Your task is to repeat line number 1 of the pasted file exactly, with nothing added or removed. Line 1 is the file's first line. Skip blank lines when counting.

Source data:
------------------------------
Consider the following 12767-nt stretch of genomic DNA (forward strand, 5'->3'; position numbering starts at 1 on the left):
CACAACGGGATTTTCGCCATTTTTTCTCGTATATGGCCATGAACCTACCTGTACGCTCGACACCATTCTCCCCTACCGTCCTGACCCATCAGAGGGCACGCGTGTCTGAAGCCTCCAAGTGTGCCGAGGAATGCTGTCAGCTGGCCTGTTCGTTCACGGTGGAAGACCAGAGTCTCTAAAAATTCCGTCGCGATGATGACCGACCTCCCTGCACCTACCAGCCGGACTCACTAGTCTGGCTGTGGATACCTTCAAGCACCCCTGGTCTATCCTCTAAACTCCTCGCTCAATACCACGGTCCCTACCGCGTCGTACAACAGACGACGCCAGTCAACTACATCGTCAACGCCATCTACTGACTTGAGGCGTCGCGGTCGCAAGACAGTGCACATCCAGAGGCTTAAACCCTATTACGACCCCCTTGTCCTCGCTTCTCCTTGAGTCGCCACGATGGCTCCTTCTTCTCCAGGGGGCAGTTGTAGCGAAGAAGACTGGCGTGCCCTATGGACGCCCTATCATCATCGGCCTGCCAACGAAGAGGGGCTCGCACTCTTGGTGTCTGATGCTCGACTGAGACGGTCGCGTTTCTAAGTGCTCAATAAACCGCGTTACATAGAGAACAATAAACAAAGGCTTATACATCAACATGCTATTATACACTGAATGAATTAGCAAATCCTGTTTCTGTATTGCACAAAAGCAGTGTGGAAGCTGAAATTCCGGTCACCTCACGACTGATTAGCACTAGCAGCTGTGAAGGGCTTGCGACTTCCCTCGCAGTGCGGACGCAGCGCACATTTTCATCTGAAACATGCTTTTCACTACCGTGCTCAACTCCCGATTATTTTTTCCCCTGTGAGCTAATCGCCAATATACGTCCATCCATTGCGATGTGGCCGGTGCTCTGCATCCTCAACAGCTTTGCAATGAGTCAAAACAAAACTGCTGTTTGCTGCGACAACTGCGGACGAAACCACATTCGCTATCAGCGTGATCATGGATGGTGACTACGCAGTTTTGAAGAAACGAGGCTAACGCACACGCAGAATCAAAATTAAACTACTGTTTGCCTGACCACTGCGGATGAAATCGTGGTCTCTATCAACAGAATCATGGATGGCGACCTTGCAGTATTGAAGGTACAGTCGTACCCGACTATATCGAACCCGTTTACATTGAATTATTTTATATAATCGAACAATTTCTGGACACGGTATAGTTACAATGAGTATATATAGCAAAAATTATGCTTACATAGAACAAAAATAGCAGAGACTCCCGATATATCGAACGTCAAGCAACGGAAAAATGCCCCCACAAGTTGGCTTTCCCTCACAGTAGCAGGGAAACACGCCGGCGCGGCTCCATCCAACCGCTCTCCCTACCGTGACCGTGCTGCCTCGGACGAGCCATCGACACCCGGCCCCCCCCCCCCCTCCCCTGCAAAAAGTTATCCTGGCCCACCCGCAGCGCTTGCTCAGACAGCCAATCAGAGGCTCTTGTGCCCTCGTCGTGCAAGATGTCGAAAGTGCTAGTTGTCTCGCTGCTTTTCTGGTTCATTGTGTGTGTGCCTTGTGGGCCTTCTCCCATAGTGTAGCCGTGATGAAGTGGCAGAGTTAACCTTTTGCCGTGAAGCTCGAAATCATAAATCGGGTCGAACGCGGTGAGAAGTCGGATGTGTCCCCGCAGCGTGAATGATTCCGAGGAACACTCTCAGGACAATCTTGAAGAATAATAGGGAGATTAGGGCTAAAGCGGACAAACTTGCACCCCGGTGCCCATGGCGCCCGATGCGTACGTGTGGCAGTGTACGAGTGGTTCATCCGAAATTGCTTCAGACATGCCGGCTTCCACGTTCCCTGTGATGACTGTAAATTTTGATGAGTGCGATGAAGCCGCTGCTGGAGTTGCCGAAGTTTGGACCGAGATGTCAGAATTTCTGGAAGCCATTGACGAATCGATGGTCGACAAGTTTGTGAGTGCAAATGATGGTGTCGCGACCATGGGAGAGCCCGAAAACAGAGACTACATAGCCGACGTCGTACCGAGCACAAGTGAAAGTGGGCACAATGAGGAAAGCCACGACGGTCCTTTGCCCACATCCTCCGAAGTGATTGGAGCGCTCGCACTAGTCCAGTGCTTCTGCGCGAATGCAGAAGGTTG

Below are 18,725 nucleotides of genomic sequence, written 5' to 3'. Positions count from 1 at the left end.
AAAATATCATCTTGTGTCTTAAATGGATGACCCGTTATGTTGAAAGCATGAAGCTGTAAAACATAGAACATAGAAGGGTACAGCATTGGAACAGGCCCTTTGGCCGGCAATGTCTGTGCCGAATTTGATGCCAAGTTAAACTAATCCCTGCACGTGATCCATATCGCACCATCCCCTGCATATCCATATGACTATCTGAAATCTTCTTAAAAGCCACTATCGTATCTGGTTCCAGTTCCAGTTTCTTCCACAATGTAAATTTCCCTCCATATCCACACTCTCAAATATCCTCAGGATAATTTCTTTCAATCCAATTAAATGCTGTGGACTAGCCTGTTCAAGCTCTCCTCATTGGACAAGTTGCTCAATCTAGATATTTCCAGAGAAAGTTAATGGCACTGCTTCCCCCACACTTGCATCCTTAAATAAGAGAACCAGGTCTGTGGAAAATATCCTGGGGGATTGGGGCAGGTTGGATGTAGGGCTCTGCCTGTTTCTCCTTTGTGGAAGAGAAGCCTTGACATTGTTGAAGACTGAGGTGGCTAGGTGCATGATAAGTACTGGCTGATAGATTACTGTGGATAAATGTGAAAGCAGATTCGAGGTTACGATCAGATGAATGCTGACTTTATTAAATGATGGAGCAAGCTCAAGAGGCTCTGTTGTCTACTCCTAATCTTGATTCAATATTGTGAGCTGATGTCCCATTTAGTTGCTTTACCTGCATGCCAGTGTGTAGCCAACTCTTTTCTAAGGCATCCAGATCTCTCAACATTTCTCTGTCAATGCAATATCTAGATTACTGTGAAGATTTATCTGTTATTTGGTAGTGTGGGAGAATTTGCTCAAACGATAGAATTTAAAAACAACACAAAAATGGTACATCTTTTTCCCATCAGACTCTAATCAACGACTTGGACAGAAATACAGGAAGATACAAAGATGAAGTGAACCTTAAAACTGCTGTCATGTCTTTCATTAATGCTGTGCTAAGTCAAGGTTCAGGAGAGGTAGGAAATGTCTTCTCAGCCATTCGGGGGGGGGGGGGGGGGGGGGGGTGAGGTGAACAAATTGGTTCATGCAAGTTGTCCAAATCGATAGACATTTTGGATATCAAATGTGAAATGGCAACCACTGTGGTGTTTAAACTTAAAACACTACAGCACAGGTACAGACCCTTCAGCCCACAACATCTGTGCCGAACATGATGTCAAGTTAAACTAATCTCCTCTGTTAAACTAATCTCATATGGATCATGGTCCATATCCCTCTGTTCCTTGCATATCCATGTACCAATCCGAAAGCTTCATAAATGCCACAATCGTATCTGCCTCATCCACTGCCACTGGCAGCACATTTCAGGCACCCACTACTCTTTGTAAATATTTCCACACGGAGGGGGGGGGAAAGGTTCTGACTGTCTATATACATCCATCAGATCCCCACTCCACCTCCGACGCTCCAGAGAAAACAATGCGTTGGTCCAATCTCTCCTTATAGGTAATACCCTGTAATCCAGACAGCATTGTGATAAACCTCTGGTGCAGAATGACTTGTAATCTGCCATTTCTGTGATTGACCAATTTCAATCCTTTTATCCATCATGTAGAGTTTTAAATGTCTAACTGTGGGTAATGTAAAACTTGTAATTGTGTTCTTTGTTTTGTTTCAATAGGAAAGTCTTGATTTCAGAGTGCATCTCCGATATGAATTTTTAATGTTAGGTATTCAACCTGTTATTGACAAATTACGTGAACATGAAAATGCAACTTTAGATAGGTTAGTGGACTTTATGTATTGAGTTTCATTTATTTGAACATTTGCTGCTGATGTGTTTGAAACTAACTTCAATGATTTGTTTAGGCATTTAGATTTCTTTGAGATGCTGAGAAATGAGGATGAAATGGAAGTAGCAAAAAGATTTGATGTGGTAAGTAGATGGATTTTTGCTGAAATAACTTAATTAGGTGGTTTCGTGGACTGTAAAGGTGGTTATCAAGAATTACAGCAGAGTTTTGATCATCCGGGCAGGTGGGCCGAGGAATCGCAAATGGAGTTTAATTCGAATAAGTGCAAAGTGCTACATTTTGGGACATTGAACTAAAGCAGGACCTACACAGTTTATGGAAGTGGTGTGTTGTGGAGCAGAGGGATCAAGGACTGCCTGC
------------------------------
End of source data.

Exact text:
Consider the following 12767-nt stretch of genomic DNA (forward strand, 5'->3'; position numbering starts at 1 on the left):